TimeMapper: Visualize The Pulse of Our Global World

One of the most exciting announcements that will be coming shortly to GDELT is a fundamental new way of working with its massive archives of data. Perhaps one of the most exciting new capabilities that will be announced is the new GDELT “TimeMapper” system. The TimeMapper system allows you to search the full quarter-billion-record GDELT event database for events matching your search criteria and get back a time-coded Google Earth .KML file that allows you to explore the results over both time and space simultaneously.


The animation above shows the output of the TimeMapper tool for all events happening in Nigeria January 1, 2014 to March 25, 2014. Events coded as "cooperative" are colored green, while "conflict" events are red, and the brightness of the green or red corresponds to the "GoldsteinScale" of the event (basically this is a score assigned to each event type to tell you that a violent riot is more negative than a peaceful protest, that delivery of food aid is more positive than a mere promise of possible future aid, etc – it doesn't measure this specific event, just the type of event).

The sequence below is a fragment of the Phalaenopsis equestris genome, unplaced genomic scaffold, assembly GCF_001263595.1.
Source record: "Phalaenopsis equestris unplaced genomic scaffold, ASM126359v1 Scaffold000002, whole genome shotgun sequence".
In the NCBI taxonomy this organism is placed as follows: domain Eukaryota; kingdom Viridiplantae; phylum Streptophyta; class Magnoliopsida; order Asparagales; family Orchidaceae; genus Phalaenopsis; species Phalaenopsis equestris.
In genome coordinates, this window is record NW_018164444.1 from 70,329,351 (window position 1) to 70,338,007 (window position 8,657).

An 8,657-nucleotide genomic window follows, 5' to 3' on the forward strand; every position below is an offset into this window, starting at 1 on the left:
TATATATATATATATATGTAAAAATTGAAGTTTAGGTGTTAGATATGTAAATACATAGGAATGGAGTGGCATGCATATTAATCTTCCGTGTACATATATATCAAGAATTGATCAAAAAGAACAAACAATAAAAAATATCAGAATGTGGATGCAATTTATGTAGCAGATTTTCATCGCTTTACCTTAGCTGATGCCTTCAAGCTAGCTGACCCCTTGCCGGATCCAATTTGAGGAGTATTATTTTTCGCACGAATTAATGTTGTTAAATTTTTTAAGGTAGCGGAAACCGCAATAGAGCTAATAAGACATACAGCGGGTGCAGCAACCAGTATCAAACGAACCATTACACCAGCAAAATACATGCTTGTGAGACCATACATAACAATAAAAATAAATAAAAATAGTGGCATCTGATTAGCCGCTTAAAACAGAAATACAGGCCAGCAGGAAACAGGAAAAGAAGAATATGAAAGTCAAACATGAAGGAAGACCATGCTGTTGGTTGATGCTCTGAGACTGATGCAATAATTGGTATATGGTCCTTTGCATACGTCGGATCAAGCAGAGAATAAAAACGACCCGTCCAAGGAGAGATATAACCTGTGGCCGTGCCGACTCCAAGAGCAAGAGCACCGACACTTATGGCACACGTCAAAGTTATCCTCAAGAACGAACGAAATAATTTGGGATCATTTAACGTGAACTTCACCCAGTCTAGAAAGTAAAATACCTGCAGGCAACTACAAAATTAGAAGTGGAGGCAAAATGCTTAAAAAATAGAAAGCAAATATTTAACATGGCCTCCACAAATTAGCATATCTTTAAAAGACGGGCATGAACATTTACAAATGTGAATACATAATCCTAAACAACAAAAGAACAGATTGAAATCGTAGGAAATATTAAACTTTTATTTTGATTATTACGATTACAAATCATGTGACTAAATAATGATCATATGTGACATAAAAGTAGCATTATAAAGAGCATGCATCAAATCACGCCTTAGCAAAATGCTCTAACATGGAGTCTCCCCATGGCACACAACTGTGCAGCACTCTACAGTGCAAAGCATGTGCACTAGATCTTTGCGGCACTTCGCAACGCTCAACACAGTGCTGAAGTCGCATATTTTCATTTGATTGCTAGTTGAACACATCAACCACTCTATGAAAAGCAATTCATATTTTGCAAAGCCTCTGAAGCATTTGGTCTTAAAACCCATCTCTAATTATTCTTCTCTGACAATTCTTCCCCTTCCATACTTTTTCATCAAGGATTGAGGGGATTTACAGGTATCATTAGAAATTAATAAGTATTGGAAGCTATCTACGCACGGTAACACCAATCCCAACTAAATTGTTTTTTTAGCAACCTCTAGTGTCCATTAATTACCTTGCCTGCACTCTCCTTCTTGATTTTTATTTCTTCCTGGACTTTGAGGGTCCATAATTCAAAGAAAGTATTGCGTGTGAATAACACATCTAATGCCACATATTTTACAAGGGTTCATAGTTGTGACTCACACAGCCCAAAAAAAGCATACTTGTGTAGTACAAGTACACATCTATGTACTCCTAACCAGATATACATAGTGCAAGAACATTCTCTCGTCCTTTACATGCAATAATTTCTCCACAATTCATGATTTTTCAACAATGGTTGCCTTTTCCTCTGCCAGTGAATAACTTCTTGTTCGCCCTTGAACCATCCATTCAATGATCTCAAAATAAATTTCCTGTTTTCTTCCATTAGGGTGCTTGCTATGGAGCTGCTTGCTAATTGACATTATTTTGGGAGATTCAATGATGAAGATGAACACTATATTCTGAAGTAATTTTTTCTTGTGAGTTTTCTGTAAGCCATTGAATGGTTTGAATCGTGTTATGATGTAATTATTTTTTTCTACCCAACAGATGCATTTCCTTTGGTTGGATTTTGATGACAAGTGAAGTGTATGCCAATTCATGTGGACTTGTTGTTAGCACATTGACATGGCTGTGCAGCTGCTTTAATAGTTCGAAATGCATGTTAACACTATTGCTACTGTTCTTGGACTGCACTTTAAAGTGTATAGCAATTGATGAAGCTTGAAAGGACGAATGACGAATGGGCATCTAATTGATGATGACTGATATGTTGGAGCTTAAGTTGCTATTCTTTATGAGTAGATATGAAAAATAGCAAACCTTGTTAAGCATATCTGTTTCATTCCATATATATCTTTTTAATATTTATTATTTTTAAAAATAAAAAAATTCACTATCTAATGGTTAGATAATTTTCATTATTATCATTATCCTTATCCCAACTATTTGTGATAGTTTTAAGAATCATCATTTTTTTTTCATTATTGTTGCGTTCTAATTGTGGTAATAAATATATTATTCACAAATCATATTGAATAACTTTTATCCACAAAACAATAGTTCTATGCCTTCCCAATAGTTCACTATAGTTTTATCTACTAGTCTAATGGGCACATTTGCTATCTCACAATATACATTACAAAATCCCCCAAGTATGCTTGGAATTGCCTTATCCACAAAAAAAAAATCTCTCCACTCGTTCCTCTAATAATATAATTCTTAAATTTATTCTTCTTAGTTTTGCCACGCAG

At each location it sums up the total number of events at that location on that date, so clicking on a point will show you how many total events were found at that location on that date, and display a sample URL of one of those events. Points are sized based on the number of events there (larger dots indicate more events occurred there on that date).

All events are timecoded, so Google Earth will display its “time slider” tool in the upper-left of your screen and you can adjust to a more narrow time slice and move through time. Try setting the time slider to a 1- or 2-week time period and scroll the time slider back and forth – you can see “waves” of events, especially in the south of the country.

Give it a try for yourself! Right-click on the link below and download it to your computer, then make sure you have Google Earth installed on your computer and open the file in Google Earth and check it out!

Now, imagine a map like this, but covering the entire world, and updating live minute-by-minute as events transpire around the world. Keep checking back here on the GDELT site – something very exciting is going to be announced in the next few weeks…

Download the KML File!

 Try the TimeMapper Tool yourself!